Wall Street investment banks and Silicon Valley startups provide a very different sell to potential recruits, particularly when it comes to compensation. While banks and large tech companies provide better upfront pay packages, startups can offer young recruits a carrot at the end of a stick in the form of equity and stock options. If money is the central motivation, candidates faced with both options will often make their decision based on their own tolerance for risk. That and the size of the carrot, which it turns out is likely bigger than most people think.
A new investigative piece from the Wall Street Journal suggests that startups have been using “a sleight of hand” to further enrich their employees and executives in the runup to their initial public offerings. The mechanism couldn’t be any simpler. Startups apply two different price tags to their company. They’ll tout lofty valuations publicly, all the while being more prudent with their expectations internally.
The Journal analyzed the recent public offerings of 68 companies that gave employees options to buy $1.5 billion worth of shares during the 12-month runup to their IPO date. The price of the shares was based on each company’s own internal valuation, which happened to be significantly lower than traditional metrics would suggest.
A valuation model developed by academics pinned the combined pre-IPO value of the shares at $2.2 billion. The end result was that employees were gifted the equivalent of a 32% discount on the shares. And that’s just based on pre-IPO valuations. Employees of the 68 companies ended up paying $1.3 billion less than investors did for an equal number of shares at the time of the public offering. There is a law in place that obliges private companies to price employee-allocated stock at fair value, but it doesn’t offer much in the way of details, providing companies a potential “loophole to enrich their executives,” financial economist Mukesh Bajaj told the paper.
Elsewhere, startup stock exchange IEX has adopted a new strategy in its attempt to steal market share from incumbent exchanges: trolling. On Thursday, IEX dropped a 90-second fake infomercial that pokes fun at the fees that traditional exchanges like Nasdaq charge for connectivity and market data. The faux salesman essentially equates the services provided by IEX competitors as access to a cheap Ethernet cable.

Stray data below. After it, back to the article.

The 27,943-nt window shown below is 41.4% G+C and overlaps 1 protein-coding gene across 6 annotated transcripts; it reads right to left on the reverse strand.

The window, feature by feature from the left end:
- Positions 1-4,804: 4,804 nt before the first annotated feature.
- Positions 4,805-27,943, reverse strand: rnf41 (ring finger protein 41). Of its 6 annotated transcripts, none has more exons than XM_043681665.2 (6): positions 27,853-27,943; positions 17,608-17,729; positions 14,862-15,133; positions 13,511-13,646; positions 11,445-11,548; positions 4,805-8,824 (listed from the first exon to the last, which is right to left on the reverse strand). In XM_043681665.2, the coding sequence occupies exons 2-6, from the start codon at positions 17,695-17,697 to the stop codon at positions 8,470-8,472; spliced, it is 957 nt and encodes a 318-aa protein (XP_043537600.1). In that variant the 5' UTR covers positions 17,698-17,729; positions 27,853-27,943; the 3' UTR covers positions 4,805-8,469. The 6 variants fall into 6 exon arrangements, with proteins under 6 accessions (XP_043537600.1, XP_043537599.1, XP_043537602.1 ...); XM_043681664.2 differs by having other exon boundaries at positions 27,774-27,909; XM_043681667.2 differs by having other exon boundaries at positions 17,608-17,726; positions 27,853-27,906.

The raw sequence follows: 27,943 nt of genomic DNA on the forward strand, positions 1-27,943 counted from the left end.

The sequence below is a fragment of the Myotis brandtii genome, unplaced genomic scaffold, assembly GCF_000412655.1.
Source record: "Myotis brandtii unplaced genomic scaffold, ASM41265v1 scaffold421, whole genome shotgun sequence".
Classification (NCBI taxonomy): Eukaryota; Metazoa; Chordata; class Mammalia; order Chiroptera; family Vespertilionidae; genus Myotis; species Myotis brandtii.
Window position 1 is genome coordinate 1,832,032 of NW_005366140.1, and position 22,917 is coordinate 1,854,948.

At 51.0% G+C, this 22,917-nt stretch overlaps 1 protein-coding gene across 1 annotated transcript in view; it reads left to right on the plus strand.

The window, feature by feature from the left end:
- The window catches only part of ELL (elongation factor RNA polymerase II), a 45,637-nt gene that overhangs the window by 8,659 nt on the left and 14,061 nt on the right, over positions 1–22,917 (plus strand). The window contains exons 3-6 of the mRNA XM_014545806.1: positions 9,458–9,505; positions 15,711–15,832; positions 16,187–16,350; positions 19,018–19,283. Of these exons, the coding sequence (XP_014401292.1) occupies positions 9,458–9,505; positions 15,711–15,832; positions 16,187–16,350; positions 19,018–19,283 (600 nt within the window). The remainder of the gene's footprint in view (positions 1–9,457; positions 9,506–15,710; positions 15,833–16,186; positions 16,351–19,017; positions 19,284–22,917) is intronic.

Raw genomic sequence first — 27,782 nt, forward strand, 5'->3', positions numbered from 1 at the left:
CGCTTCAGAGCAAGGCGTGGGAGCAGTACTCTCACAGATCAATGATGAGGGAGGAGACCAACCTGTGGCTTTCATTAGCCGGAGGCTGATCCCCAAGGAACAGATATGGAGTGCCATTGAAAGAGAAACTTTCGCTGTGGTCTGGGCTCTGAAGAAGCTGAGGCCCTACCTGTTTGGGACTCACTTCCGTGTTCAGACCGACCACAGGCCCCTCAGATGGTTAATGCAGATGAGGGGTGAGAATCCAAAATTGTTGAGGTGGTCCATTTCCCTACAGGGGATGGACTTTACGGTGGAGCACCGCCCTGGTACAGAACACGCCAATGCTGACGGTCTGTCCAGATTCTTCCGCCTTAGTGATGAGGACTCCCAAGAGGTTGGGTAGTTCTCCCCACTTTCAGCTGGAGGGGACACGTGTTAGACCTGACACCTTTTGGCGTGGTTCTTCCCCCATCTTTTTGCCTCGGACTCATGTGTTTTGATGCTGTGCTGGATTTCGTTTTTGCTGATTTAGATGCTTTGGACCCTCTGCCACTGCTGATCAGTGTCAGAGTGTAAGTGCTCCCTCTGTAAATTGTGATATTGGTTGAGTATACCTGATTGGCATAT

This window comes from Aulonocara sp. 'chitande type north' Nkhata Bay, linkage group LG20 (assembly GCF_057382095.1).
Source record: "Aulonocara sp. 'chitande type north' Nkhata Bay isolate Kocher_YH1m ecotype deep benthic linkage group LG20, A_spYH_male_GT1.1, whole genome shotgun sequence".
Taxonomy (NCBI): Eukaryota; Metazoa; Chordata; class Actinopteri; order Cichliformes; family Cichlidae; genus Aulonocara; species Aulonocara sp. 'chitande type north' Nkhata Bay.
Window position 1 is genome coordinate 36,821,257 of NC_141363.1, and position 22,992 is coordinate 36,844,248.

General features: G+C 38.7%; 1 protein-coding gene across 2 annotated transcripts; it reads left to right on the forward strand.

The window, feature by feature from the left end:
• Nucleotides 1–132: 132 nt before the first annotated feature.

"This cable looks ordinary right? And it is. But plug it into your trading systems and woah, you open a whole new world of shockingly basic access to those fusty old exchanges and the data they distribute,” the salesman said with loads of fake enthusiasm. “If you call in the next 10 minutes [the cable] can be yours – not for $100, not for $75 – we’re talking recurring monthly payments of $19,999.95. And that’s before you make a single trade. Act now! Because you have to. Seriously, you have to.”
The video, which received around 45,000 hits on YouTube on Thursday, will run as an ad on CNBC on February 26th and 27th, a company spokesperson told Business Insider. You have to wonder how much IEX paid to air the spot considering CNBC often films its live coverage on the floor of the New York Stock Exchange.
Barclays CEO Jes Staley Staley said he feels ‘great’ about the positioning of the firm’s corporate and investment bank after the company reported solid fourth quarter results. Staley’s comments – along with a better-than-expected cost-to-income ratio – have Barclays bankers breathing a little easier. The only major sour note from Thursday’s earning call is that the bank took a nearly $200 million charge in the fourth quarter for potential loan losses related to Brexit. (Bloomberg)
Deutsche Bank lost $1.6 billion on a complex municipal-bond investment that soured over nearly a decade. The loss, roughly four times the size of the bank’s entire 2018 profit, hadn’t previously been reported. The nine-year odyssey to finally unwind the losing position provides a bit of a window into the inner workings at Deutsche Bank during its previous regimes. (WSJ)
Goldman Sachs is partnering with Apple to launch a joint credit card that can be paired with an iPhone. The move is yet another new push by Goldman to cater to digital consumers following the success of its online retail bank, Marcus. (WSJ)
Despite a drop in assets under management, Fidelity posted record operating profits and revenue in 2018. The firm shocked the asset management world last year by launching the industry’s first no-fee index funds, which helped draw in new client money and offset redemptions. (WSJ)
Just days away from reporting its 2018 figures, Standard Chartered has set aside $900 million to cover potential fines from U.S. and U.K. regulators. The bank is still facing allegations that it breached sanctions by working with Iranian clients. (FT)
Google will no longer force employees to sign arbitration agreements that waive their right to sue the company in open court. The search engine giant ended forced arbitration in cases of sexual harassment and assault last year following protests. The practice has now been abandoned altogether. (Bloomberg)
Goldman Sachs’ head of technology in EMEA says that tech jobs have become “almost off-putting” to women. “Like there’s a kind of dynamic and a vocabulary that you see where it’s become even more about the kind of career a man would do as opposed to a woman.” (Financial News)
Robin Phillips, HSBC's co-head of global banking, is planning to step down from his position roughly five months after anonymous current and former investment bankers heavily criticized his leadership abilities in a scathing letter to the firm’s CEO and chairman. (Financial News)